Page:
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Blizzard of 1888

Frank Carney experienced the January 12, 1888, blizzard in an isolated spot west of Omaha. William O'Gara's In All Its Fury, the classic book on the storm, included Carney's reminiscence:

"My experience in that storm was one that I'll never forget. I was twenty at that time, and was night telegraph operator for the Chicago and Northwestern Railway at Irvington, nine miles west of Omaha. I boarded at the Green farmhouse. My office, which was known as 'East Y' on the time-card, was a box car on a short spur beside the main line on the bank of Pappio Creek, about half a mile east of the depot.

"The storm started about four o'clock in the afternoon with snow and wind from the north which grew stronger and colder toward night. I was due to relieve the day operator at seven, but as it promised to be a very bad night I went out at six and could see my way then without any trouble. By nine the blizzard was howling down the Pappio valley and the old boxcar, which stood on a high hill, broadside to the wind, was groaning and swaying on its tracks at every blast until I was afraid to stay there longer, expecting that at any moment it would roll down into the creek with me and a red hot stove in it.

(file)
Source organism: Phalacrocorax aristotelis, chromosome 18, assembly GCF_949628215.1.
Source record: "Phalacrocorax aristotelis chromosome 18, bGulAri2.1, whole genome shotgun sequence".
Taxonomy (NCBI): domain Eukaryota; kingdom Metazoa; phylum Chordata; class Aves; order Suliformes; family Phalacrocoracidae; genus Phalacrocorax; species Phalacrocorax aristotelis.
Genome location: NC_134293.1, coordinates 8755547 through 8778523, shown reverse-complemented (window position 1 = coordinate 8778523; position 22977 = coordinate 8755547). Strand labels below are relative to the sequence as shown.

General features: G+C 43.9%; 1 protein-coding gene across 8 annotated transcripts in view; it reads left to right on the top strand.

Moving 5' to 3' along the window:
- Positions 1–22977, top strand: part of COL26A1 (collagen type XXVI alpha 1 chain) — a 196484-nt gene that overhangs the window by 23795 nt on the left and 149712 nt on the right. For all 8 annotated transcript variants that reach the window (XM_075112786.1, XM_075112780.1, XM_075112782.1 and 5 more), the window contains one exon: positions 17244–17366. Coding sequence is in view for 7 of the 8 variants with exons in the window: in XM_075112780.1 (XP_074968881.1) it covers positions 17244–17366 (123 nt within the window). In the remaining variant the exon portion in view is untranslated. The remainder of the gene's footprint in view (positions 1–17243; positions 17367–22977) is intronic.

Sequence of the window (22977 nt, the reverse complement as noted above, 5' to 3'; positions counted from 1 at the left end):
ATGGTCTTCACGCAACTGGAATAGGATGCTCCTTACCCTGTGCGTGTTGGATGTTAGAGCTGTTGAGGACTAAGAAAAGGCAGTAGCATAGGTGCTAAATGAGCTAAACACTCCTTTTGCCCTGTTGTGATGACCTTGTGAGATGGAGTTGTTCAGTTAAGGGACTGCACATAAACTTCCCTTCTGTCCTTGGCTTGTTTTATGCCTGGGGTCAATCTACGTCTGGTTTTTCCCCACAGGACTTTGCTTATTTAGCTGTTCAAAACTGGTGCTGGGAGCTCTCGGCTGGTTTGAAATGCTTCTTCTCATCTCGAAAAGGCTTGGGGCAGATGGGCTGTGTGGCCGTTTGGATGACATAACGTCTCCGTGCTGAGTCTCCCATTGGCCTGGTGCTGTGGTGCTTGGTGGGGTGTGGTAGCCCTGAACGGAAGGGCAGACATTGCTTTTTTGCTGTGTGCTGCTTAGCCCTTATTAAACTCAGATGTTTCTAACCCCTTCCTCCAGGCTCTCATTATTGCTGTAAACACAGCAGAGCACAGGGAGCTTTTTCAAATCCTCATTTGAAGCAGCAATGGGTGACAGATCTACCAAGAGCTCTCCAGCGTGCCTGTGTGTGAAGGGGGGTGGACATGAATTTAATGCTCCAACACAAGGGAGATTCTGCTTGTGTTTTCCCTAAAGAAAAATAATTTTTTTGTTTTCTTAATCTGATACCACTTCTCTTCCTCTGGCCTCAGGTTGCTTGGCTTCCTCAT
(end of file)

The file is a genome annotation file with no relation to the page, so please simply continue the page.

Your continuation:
"I asked the train dispatcher at Fremont if any trains would be run through during the storm and if I could go to the depot, as it seemed dangerous to stay in the car. He told me to go ahead if I thought I could make it without getting lost. It seemed safe enough, as the track had been newly laid and no dirt had been filled in between the ties. So, once I got between the rails and headed west, the rough walking would keep me on the road. That was one time when my feet instead of my eyes had to guide me . . . .
"After walking and stumbling along for quite a while I had another scare for fear I would not be able to see the agent's light in the window and might walk by and out into the country. So every few steps I would reach out to the north side of the track to see if I could feel the depot platform. This proved to be unnecessary, for when I was opposite the window the snow before me turned rosy and I knew that I was safe. I was soon in the office and warming up by a hot stove, and I stayed there through the night."

(January 2002)


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